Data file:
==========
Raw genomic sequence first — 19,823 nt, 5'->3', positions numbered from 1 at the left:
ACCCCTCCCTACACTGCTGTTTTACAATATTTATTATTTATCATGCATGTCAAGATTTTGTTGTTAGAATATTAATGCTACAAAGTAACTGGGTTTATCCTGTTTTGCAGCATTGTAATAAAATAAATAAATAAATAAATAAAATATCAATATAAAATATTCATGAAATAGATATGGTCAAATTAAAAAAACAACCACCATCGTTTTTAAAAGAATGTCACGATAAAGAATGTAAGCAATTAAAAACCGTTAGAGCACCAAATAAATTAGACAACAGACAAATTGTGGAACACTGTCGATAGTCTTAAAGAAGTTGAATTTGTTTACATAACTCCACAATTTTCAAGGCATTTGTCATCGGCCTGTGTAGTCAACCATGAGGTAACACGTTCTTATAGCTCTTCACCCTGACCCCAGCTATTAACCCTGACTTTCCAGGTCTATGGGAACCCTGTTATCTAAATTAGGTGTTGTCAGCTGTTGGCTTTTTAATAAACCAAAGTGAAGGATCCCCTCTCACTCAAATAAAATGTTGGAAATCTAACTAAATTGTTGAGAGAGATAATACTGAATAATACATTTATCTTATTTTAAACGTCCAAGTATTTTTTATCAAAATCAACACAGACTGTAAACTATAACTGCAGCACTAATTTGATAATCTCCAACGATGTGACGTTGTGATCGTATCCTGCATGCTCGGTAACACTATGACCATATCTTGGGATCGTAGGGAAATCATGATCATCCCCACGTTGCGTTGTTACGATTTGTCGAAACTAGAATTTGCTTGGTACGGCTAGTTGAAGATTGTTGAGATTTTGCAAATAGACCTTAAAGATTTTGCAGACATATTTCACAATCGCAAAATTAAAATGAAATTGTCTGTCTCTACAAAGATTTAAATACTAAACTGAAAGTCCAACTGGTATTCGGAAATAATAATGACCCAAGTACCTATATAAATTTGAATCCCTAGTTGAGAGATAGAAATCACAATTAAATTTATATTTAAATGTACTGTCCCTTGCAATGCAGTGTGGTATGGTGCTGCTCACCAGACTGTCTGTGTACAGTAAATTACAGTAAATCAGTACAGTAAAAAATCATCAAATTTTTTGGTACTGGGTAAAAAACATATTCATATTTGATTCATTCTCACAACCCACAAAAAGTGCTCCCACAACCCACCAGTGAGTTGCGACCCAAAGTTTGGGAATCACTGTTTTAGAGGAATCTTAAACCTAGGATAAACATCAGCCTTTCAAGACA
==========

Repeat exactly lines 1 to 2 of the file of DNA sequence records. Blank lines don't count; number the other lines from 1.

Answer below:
Raw genomic sequence first — 19,823 nt, 5'->3', positions numbered from 1 at the left:
ACCCCTCCCTACACTGCTGTTTTACAATATTTATTATTTATCATGCATGTCAAGATTTTGTTGTTAGAATATTAATGCTACAAAGTAACTGGGTTTATCCTGTTTTGCAGCATTGTAATAAAATAAATAAATAAATAAATAAAATATCAATATAAAATATTCATGAAATAGATATGGTCAAATTAAAAAAACAACCACCATCGTTTTTAAAAGAATGTCACGATAAAGAATGTAAGCAATTAAAAACCGTTAGAGCACCAAATAAATTAGACAACAGACAAATTGTGGAACACTGTCGATAGTCTTAAAGAAGTTGAATTTGTTTACATAACTCCACAATTTTCAAGGCATTTGTCATCGGCCTGTGTAGTCAACCATGAGGTAACACGTTCTTATAGCTCTTCACCCTGACCCCAGCTATTAACCCTGACTTTCCAGGTCTATGGGAACCCTGTTATCTAAATTAGGTGTTGTCAGCTGTTGGCTTTTTAATAAACCAAAGTGAAGGATCCCCTCTCACTCAAATAAAATGTTGGAAATCTAACTAAATTGTTGAGAGAGATAATACTGAATAATACATTTATCTTATTTTAAACGTCCAAGTATTTTTTATCAAAATCAACACAGACTGTAAACTATAACTGCAGCACTAATTTGATAATCTCCAACGATGTGACGTTGTGATCGTATCCTGCATGCTCGGTAACACTATGACCATATCTTGGGATCGTAGGGAAATCATGATCATCCCCACGTTGCGTTGTTACGATTTGTCGAAACTAGAATTTGCTTGGTACGGCTAGTTGAAGATTGTTGAGATTTTGCAAATAGACCTTAAAGATTTTGCAGACATATTTCACAATCGCAAAATTAAAATGAAATTGTCTGTCTCTACAAAGATTTAAATACTAAACTGAAAGTCCAACTGGTATTCGGAAATAATAATGACCCAAGTACCTATATAAATTTGAATCCCTAGTTGAGAGATAGAAATCACAATTAAATTTATATTTAAATGTACTGTCCCTTGCAATGCAGTGTGGTATGGTGCTGCTCACCAGACTGTCTGTGTACAGTAAATTACAGTAAATCAGTACAGTAAAAAATCATCAAATTTTTTGGTACTGGGTAAAAAACATATTCATATTTGATTCATTCTCACAACCCACAAAAAGTGCTCCCACAACCCACCAGTGAGTTGCGACCCAAAGTTTGGGAATCACTGTTTTAGAGGAATCTTAAACCTAGGATAAACATCAGCCTTTCAAGACA